Two California politicians have written a bill to modernize HIV laws.
On Tuesday, Senator Scott Weiner and Assembly Member Todd Gloria introduced SB 239, a piece of legislation that aims to amend California’s HIV criminalization laws.
The bill, advocates say, intends to bring HIV laws in line with other serious communicable diseases. California’s current HIV laws were enacted in the 1980s and 1990s – a time that saw much fear and lack of knowledge regarding transmission of the virus.
“These laws are discriminatory, not based in science, and detrimental to our HIV prevention goals,” said Wiener, a Democrat from San Francisco. “They need to be repealed. During the 1980s — the same period when some proposed quarantining people with HIV — California passed these discriminatory criminal laws and singled out people with HIV for harsher punishment than people with other communicable diseases. It's time to move beyond stigmatizing, shaming, and fearing people who are living with HIV. It's time to repeal these laws, use science-based approaches to reduce HIV transmission (instead of fear-based approaches), and stop discriminating against our HIV-positive neighbors.”
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The bill is co-sponsored by the ACLU of California, APLA Health, Black AIDS Health, Equality California, Lambda Legal and Positive Women’s Network USA.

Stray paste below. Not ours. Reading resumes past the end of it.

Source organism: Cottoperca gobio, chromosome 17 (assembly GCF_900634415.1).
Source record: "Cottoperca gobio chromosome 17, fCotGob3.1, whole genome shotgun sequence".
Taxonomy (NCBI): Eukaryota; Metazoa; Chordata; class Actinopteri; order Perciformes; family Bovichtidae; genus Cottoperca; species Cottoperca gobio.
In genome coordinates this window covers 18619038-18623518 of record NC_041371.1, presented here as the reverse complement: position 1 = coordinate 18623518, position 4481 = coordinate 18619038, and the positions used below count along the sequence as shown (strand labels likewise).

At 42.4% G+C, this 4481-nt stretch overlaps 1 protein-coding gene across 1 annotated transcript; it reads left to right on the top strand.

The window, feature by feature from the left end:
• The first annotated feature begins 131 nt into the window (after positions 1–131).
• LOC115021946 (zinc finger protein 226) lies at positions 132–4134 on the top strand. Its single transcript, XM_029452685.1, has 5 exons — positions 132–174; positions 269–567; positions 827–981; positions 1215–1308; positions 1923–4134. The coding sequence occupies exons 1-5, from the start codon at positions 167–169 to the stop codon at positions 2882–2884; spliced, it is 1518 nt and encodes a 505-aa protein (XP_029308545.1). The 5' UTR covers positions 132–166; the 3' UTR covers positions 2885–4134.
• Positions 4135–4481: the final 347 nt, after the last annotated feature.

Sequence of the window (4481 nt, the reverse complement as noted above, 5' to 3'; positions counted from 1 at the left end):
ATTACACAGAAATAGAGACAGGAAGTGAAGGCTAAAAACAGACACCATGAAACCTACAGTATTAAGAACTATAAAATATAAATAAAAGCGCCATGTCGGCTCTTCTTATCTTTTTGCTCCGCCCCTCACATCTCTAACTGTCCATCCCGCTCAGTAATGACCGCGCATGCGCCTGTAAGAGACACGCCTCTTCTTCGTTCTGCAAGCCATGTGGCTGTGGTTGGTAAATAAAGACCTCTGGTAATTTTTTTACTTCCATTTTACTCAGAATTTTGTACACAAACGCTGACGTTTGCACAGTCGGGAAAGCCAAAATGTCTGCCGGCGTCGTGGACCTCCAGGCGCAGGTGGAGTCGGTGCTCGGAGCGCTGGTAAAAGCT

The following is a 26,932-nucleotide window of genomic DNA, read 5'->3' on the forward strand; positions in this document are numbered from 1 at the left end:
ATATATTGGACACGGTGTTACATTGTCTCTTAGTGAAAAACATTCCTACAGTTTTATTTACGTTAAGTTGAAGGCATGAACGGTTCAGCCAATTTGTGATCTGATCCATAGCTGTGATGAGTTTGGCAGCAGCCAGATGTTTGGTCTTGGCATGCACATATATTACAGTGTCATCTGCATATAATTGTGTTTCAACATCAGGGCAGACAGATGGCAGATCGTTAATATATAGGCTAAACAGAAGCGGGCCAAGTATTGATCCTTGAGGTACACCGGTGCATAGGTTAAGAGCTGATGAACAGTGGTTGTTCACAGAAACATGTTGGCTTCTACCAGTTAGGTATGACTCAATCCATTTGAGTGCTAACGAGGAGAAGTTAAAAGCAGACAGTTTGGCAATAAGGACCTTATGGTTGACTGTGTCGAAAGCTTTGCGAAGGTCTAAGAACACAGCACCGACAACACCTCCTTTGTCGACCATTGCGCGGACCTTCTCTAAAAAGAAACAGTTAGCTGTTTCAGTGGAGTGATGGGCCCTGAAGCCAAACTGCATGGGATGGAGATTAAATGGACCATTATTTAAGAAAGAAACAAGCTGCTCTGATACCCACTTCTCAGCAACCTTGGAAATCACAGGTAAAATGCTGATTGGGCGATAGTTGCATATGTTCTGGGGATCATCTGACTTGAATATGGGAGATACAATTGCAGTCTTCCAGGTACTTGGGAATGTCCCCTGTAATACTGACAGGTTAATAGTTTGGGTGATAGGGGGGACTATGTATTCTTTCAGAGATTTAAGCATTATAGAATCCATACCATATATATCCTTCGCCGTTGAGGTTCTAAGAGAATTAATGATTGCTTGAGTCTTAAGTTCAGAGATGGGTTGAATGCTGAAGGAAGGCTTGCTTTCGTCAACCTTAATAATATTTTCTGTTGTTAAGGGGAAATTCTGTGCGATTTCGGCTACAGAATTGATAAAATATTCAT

SB 239 updates California statutes with the current understanding of HIV prevention, treatment and transmission, said Gloria, a San Diego Democrat. Specifically, the bill eliminates several HIV-specific criminal laws that impose harsh and draconian penalties, including for activities that do not risk exposure or transmission of HIV. These changes, bill proponents claim, removes discrimination and stigma for people living with HIV while maintaining public health.
“It’s time for California to reevaluate the way it thinks about HIV and to reduce the stigma associated with the disease,” said Gloria. “Current state law related to those living with HIV is unfair because it is based on the fear and ignorance of a bygone era. With this legislation, California takes an important step to update our laws to reflect the medical advances which no longer make a positive diagnosis equal to a death sentence.”